DIRECTV NOW and Sling Cloud DVR Take OTT Further

In a world where traditional cable and satellite services compete with apps, services, and “skinny bundles” from a variety of companies, the most interesting thing about yesterday’s announcements about DIRECTV NOW and Sling Cloud DVR is that both came from services that are part of major media purveyors.
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In a world where traditional cable and satellite services compete with apps, services, and “skinny bundles” from a variety of companies, the most interesting thing about yesterday’s announcements about DIRECTV NOW and Sling Cloud DVR is that both came from services that are part of major media purveyors.

Previously teased about and long expected, the first of the two announcements came from AT&T Entertainment Group’s DirecTV. Starting on Wednesday, November 30, their DIRECTV NOW service will be available with a wide range of content channels from established providers, local broadcast channels, and targeted “social-first entertainment.”

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Competing with OTT services such as Sling and Sony’s PlayStation Vue, DIRECTV NOW is not just another streaming service to complement the existing DirecTV business. According to John Stankey, CEO of AT&T Entertainment Group, the new service, promoted under the banner of “Let Freedom Stream,” will be “the foundation for what we do in the future.” He went on to state that DIRECTV NOW will give AT&T “full control over the full stack” and that the initial offering is just the start of new services, content, and business.

Claiming that 50 percent of their current customers use something other than “a TV on the wall” and that more than 20 million TV households are not in the pay TV ecosystem, mobile and more millennial customers are clearly the target.

The four price tiers range from $35 per month to $70 per month, with HBO and Cinemax as add-ons for $5 each. The pricing is, for the most part, slightly below Sling and Vue, but a complete analysis must wait until the Wednesday launch for a full comparison. During an unspecified introductory period, however, the $60 “Go Big” tier, with more than 100 channels, will be priced at $35 per month, giving the new service a major discount position against its competitors. Pointing to a personalized, rules-free service, there will be no contracts or credit checks.

Notably missing from the channel line-ups are CBS and Showtime, though they are also not available on the other platforms, as CBS restricts its network content outside of the CBSN streaming channel and select local stations to its CBS All Access service. Nonetheless, DirecTV EVP of marketing Brad Bentley, offered, “we’re working on it.” Other services missing from DirecTV and U-Verse are also absent on DIRECTV NOW, particularly the LA Dodgers and the Pac12 Networks. Although referred to in the introductions as evidence of AT&T’s technical prowess, 4K will not be available at launch.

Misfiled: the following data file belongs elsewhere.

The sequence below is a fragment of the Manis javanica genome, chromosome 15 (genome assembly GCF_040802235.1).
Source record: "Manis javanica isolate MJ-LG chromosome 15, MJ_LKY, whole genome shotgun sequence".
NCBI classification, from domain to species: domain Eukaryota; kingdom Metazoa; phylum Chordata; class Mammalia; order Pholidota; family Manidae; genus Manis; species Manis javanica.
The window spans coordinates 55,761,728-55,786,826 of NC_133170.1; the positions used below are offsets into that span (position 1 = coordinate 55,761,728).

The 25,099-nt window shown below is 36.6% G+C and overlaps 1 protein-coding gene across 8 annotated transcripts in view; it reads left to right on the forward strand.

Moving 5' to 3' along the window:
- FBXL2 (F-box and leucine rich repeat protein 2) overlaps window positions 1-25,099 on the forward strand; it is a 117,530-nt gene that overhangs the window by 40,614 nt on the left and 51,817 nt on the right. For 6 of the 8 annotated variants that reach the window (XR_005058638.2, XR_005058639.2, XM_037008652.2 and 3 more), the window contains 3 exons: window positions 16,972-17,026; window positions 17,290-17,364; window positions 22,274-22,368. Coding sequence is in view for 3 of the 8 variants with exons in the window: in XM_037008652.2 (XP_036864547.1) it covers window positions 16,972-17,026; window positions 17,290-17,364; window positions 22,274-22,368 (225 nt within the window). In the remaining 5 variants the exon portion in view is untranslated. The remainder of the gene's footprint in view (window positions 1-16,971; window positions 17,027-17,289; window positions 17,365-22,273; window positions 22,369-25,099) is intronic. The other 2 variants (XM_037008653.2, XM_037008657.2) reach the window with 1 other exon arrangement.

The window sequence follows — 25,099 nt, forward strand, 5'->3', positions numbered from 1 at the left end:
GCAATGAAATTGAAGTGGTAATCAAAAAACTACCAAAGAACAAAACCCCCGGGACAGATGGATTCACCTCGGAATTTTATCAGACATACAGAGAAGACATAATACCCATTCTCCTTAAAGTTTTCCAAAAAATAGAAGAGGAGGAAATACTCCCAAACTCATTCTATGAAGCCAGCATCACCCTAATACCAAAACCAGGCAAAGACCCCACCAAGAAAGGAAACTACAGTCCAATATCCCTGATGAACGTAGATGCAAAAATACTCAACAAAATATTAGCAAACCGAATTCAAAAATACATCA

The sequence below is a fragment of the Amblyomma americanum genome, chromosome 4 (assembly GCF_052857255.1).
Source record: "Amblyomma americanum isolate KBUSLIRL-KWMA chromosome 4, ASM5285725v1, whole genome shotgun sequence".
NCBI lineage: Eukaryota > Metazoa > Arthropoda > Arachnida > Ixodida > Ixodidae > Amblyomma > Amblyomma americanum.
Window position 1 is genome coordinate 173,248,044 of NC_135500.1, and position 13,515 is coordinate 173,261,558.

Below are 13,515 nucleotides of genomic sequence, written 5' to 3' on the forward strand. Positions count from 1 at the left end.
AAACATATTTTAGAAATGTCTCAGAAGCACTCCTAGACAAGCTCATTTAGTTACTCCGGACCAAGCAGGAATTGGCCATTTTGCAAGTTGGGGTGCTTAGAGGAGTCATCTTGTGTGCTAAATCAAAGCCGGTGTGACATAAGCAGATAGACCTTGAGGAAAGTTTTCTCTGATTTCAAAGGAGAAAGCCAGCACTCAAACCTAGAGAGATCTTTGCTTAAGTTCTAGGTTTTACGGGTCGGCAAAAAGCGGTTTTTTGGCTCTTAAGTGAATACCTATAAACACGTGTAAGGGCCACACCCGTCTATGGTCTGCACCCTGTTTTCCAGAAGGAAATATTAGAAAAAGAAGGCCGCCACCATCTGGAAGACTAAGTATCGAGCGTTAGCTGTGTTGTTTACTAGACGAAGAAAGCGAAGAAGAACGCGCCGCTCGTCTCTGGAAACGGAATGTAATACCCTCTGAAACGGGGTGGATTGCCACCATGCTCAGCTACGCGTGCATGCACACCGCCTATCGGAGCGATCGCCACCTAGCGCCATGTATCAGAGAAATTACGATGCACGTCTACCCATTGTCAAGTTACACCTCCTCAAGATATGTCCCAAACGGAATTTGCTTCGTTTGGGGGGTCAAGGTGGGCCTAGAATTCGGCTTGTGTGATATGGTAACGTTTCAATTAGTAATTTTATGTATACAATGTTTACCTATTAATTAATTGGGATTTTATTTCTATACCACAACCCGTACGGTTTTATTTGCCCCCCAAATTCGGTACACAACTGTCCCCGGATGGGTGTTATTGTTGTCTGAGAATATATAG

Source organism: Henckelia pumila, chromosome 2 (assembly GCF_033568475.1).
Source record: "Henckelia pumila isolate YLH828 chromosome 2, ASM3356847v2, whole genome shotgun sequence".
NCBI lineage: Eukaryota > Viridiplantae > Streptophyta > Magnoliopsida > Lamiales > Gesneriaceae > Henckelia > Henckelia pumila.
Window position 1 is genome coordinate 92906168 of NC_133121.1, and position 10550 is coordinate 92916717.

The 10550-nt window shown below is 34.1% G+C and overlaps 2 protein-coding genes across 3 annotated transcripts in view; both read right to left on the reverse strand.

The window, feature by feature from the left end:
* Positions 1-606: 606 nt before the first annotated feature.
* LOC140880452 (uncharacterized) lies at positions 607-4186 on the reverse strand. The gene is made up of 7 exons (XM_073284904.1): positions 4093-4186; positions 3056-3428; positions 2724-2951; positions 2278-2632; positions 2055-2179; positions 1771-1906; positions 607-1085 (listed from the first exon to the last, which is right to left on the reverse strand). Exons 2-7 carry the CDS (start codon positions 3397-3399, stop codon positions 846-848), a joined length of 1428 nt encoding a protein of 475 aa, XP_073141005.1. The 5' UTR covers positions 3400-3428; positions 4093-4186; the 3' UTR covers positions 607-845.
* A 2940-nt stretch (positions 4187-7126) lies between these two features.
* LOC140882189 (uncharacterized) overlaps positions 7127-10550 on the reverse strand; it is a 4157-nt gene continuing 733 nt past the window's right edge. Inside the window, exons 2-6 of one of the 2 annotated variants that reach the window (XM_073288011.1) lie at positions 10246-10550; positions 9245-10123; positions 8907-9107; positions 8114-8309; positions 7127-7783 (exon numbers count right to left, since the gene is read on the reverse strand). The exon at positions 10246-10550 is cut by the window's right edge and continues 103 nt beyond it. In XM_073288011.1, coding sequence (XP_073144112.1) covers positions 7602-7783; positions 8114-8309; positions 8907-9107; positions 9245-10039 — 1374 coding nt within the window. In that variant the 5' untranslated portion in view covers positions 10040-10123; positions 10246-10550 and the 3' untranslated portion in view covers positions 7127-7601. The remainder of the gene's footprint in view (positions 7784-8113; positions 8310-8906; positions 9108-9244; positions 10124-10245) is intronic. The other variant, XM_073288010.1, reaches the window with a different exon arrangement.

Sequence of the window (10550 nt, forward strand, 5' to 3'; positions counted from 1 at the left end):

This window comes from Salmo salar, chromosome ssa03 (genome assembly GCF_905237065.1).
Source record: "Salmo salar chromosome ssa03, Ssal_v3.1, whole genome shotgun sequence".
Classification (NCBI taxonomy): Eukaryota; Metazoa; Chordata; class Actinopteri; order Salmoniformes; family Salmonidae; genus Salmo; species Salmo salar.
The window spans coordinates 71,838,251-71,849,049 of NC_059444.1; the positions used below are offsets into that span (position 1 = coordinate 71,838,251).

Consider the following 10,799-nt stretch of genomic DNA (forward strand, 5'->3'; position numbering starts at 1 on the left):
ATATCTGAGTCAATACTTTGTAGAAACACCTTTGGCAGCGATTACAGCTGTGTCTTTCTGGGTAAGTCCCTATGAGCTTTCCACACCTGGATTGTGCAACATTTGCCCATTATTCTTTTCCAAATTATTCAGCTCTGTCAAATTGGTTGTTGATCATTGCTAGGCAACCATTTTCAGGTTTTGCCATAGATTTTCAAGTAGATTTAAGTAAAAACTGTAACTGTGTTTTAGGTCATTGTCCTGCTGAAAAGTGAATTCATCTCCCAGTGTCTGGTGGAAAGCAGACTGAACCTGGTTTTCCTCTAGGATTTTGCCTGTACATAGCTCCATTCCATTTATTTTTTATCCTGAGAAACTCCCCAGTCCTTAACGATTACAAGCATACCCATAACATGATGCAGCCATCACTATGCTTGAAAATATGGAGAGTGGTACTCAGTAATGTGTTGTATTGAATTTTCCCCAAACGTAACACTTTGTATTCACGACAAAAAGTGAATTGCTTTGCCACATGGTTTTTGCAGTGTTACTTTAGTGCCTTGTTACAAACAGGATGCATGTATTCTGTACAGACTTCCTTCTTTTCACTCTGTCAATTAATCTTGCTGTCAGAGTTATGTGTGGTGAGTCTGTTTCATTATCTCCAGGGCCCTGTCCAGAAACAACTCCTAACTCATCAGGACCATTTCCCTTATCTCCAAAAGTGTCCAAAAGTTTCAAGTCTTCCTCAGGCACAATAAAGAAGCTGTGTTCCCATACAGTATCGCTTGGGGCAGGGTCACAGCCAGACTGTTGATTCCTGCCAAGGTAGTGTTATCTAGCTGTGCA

A special set-top box is needed for the service. At launch, compatible devices will be Amazon Fire TV and Fire TV Stick, Android mobile devices, iPhone/iPad, Apple TV, Google Chromecast and Google Cast-enabled LeEco and Vizio displays, and Internet Explorer, Chrome, and Safari browsers. Roku streaming players and TV sets, Samsung Smart TVs, and Amazon Fire tablets will be added to the compatible-device roster in 2017.

Complementing service availability, promotional incentives include a free Apple TV with three-month prepaid subscription or an Amazon Fire TV Stick with a one-month pre-paid subscription. Free trial subscriptions range one month with the purchase of an Intel-based Lenovo laptop and three to 12 months with a LeEco TV. As an additional incentive, and evidencing the tie to the corporate parent, AT&T Mobility customers have the use of unlimited data for DIRECTV NOW streaming, exempting it from data caps.

Suffice it to say that this is a no-holds-barred entry intended to shake up the market and capture share from a wide variety of content provider options.

Not to be outdone on a hot news day for the streaming world, Sling TV had a major announcement of its own. Earlier in the day, before the big AT&T announcement, the OTT streaming service owned by DirecTV’s arch rival Dish Networks announced that it would be offering a Cloud DVR program. Available initially to existing Sling customers with a Roku player or Roku TV who request an invitation, the program will start in December.

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Sling's Cloud DVR interface

A key feature of Sling’s Cloud DVR option is that there will be no “28-day restriction” for content storage, as is the case with competitor PlayStation’s Vue. Sling customers will be able to record and store up to 100 hours of content on multiple programs simultaneously, with no recording conflicts.

Full DVR functionality, including pause, rewind, and fast-forward will be available on many, but not all content channels; some channels will be basic record/store/playback only. Which channels will offer full DVR control was not available at this time.

Noting that the beta program is just the start, Sling expects to add additional streaming device compatibility and storage capacity, based on the results of the trial run.

While both concepts and services will be sold direct to consumers only, they do bring an additional rationale to consumers looking to purchase a standalone streaming device or select “Smart TV” brands and models. Of course, as the spread of additional Wi-Fi-centric devices in a home further strains home networks, they also provide additional incentives to promote upgraded Wi-Fi hardware and installation.

Going into the heart of the holiday selling season, the growth of OTT offerings on multiple fronts can only serve to expand the market on a number of levels.

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